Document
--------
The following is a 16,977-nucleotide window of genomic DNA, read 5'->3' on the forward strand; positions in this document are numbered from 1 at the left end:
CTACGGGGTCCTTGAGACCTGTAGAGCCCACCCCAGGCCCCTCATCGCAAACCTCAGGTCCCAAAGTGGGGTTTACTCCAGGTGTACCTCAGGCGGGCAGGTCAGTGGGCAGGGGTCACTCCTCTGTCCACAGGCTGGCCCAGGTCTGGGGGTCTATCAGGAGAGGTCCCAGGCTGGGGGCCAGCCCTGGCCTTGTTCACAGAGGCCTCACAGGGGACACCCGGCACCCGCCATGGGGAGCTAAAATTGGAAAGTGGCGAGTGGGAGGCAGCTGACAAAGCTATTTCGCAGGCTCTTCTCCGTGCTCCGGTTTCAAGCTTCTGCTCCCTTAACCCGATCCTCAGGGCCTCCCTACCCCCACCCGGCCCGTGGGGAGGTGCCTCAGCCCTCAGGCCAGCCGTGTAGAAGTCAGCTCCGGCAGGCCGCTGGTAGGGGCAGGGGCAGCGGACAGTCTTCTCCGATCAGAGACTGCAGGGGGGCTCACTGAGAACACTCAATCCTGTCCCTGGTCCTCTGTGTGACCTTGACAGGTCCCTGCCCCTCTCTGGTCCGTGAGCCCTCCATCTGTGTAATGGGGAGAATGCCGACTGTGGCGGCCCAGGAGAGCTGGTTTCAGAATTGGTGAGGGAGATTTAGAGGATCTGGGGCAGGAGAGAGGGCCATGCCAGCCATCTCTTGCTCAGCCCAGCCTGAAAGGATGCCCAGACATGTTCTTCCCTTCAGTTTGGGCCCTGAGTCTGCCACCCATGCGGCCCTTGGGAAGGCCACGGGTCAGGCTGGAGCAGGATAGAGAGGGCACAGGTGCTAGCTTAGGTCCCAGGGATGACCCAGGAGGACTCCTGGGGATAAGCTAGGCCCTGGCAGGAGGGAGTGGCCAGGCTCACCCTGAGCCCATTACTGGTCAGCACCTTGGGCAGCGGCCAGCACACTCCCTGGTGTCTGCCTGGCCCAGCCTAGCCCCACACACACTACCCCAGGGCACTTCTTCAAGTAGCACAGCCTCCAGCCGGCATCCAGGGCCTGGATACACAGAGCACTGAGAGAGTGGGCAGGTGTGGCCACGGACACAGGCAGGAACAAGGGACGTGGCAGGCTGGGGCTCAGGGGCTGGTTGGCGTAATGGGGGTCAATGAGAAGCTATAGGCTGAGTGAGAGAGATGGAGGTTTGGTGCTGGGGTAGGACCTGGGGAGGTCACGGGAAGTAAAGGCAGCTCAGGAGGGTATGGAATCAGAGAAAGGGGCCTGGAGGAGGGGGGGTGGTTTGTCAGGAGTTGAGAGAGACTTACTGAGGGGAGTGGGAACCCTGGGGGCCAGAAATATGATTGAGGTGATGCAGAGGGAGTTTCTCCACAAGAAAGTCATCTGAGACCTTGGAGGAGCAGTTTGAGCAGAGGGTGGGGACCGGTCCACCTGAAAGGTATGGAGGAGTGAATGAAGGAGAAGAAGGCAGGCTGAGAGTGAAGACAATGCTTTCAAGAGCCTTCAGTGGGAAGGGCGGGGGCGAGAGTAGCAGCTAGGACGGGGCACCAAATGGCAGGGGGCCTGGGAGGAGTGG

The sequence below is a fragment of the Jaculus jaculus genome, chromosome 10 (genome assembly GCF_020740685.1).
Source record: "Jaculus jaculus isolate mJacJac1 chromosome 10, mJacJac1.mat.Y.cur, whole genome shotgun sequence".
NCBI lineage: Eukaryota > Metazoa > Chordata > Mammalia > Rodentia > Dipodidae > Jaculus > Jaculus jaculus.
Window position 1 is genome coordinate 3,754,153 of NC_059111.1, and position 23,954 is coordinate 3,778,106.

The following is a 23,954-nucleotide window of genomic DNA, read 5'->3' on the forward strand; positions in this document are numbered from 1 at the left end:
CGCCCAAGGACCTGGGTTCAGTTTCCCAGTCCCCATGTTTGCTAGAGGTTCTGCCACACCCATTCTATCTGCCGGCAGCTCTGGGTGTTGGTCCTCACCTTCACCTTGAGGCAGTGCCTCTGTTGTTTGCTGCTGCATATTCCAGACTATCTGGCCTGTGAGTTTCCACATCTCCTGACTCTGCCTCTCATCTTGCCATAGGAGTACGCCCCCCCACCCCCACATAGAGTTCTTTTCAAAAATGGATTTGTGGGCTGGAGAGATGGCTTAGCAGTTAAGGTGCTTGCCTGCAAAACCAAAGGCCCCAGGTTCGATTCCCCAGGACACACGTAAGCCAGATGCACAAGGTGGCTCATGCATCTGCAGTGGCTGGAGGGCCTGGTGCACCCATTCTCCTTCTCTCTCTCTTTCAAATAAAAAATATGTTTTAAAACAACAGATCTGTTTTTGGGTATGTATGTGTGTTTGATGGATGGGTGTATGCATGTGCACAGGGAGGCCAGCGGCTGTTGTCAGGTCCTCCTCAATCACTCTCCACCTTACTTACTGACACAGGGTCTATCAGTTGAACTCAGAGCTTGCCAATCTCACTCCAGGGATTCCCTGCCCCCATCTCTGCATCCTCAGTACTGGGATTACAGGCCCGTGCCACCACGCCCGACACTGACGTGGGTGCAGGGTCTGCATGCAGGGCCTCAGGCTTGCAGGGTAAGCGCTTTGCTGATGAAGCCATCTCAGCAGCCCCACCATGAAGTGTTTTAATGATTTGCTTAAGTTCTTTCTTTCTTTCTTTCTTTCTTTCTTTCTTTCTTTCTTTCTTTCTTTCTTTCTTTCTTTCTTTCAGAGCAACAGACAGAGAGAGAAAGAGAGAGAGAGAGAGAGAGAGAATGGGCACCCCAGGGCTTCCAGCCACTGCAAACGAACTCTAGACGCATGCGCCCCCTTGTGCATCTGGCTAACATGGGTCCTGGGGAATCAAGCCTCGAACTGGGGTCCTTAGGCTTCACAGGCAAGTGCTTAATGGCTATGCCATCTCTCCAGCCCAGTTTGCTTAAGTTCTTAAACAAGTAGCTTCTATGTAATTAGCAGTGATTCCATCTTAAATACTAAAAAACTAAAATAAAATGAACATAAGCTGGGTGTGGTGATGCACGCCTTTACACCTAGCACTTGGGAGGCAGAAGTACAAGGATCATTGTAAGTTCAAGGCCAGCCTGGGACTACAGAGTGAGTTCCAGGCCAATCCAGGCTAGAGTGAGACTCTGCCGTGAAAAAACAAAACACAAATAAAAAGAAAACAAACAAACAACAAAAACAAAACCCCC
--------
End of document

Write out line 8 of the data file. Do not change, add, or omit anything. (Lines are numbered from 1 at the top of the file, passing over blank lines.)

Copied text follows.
CGCCCAAGGACCTGGGTTCAGTTTCCCAGTCCCCATGTTTGCTAGAGGTTCTGCCACACCCATTCTATCTGCCGGCAGCTCTGGGTGTTGGTCCTCACCTTCACCTTGAGGCAGTGCCTCTGTTGTTTGCTGCTGCATATTCCAGACTATCTGGCCTGTGAGTTTCCACATCTCCTGACTCTGCCTCTCATCTTGCCATAGGAGTACGCCCCCCCACCCCCACATAGAGTTCTTTTCAAAAATGGATTTGTGGGCTGGAGAGATGGCTTAGCAGTTAAGGTGCTTGCCTGCAAAACCAAAGGCCCCAGGTTCGATTCCCCAGGACACACGTAAGCCAGATGCACAAGGTGGCTCATGCATCTGCAGTGGCTGGAGGGCCTGGTGCACCCATTCTCCTTCTCTCTCTCTTTCAAATAAAAAATATGTTTTAAAACAACAGATCTGTTTTTGGGTATGTATGTGTGTTTGATGGATGGGTGTATGCATGTGCACAGGGAGGCCAGCGGCTGTTGTCAGGTCCTCCTCAATCACTCTCCACCTTACTTACTGACACAGGGTCTATCAGTTGAACTCAGAGCTTGCCAATCTCACTCCAGGGATTCCCTGCCCCCATCTCTGCATCCTCAGTACTGGGATTACAGGCCCGTGCCACCACGCCCGACACTGACGTGGGTGCAGGGTCTGCATGCAGGGCCTCAGGCTTGCAGGGTAAGCGCTTTGCTGATGAAGCCATCTCAGCAGCCCCACCATGAAGTGTTTTAATGATTTGCTTAAGTTCTTTCTTTCTTTCTTTCTTTCTTTCTTTCTTTCTTTCTTTCTTTCTTTCTTTCTTTCTTTCTTTCAGAGCAACAGACAGAGAGAGAAAGAGAGAGAGAGAGAGAGAGAGAATGGGCACCCCAGGGCTTCCAGCCACTGCAAACGAACTCTAGACGCATGCGCCCCCTTGTGCATCTGGCTAACATGGGTCCTGGGGAATCAAGCCTCGAACTGGGGTCCTTAGGCTTCACAGGCAAGTGCTTAATGGCTATGCCATCTCTCCAGCCCAGTTTGCTTAAGTTCTTAAACAAGTAGCTTCTATGTAATTAGCAGTGATTCCATCTTAAATACTAAAAAACTAAAATAAAATGAACATAAGCTGGGTGTGGTGATGCACGCCTTTACACCTAGCACTTGGGAGGCAGAAGTACAAGGATCATTGTAAGTTCAAGGCCAGCCTGGGACTACAGAGTGAGTTCCAGGCCAATCCAGGCTAGAGTGAGACTCTGCCGTGAAAAAACAAAACACAAATAAAAAGAAAACAAACAAACAACAAAAACAAAACCCCC